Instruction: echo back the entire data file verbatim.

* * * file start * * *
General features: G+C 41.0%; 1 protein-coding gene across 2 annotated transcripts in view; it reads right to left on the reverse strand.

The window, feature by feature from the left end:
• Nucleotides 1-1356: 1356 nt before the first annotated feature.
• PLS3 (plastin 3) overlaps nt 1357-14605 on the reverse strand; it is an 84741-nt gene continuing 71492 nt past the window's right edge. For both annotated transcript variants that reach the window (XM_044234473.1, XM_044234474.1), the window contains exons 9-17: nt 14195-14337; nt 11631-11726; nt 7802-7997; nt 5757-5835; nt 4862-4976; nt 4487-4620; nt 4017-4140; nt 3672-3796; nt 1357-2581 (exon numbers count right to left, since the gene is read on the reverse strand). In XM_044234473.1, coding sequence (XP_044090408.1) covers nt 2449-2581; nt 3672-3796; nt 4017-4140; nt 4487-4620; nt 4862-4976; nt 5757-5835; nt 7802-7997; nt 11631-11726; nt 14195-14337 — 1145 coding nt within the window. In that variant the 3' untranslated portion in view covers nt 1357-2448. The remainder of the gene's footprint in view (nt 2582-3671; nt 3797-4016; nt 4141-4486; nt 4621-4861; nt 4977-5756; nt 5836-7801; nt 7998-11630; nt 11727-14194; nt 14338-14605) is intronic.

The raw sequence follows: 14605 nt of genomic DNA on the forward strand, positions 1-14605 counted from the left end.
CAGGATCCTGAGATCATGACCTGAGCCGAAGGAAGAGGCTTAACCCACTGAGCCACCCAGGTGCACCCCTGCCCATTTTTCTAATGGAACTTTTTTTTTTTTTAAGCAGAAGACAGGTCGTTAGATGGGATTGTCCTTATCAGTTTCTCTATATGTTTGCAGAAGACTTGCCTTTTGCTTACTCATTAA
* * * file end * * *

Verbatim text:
General features: G+C 41.0%; 1 protein-coding gene across 2 annotated transcripts in view; it reads right to left on the reverse strand.

The window, feature by feature from the left end:
• Nucleotides 1-1356: 1356 nt before the first annotated feature.
• PLS3 (plastin 3) overlaps nt 1357-14605 on the reverse strand; it is an 84741-nt gene continuing 71492 nt past the window's right edge. For both annotated transcript variants that reach the window (XM_044234473.1, XM_044234474.1), the window contains exons 9-17: nt 14195-14337; nt 11631-11726; nt 7802-7997; nt 5757-5835; nt 4862-4976; nt 4487-4620; nt 4017-4140; nt 3672-3796; nt 1357-2581 (exon numbers count right to left, since the gene is read on the reverse strand). In XM_044234473.1, coding sequence (XP_044090408.1) covers nt 2449-2581; nt 3672-3796; nt 4017-4140; nt 4487-4620; nt 4862-4976; nt 5757-5835; nt 7802-7997; nt 11631-11726; nt 14195-14337 — 1145 coding nt within the window. In that variant the 3' untranslated portion in view covers nt 1357-2448. The remainder of the gene's footprint in view (nt 2582-3671; nt 3797-4016; nt 4141-4486; nt 4621-4861; nt 4977-5756; nt 5836-7801; nt 7998-11630; nt 11727-14194; nt 14338-14605) is intronic.

The raw sequence follows: 14605 nt of genomic DNA on the forward strand, positions 1-14605 counted from the left end.
CAGGATCCTGAGATCATGACCTGAGCCGAAGGAAGAGGCTTAACCCACTGAGCCACCCAGGTGCACCCCTGCCCATTTTTCTAATGGAACTTTTTTTTTTTTTAAGCAGAAGACAGGTCGTTAGATGGGATTGTCCTTATCAGTTTCTCTATATGTTTGCAGAAGACTTGCCTTTTGCTTACTCATTAA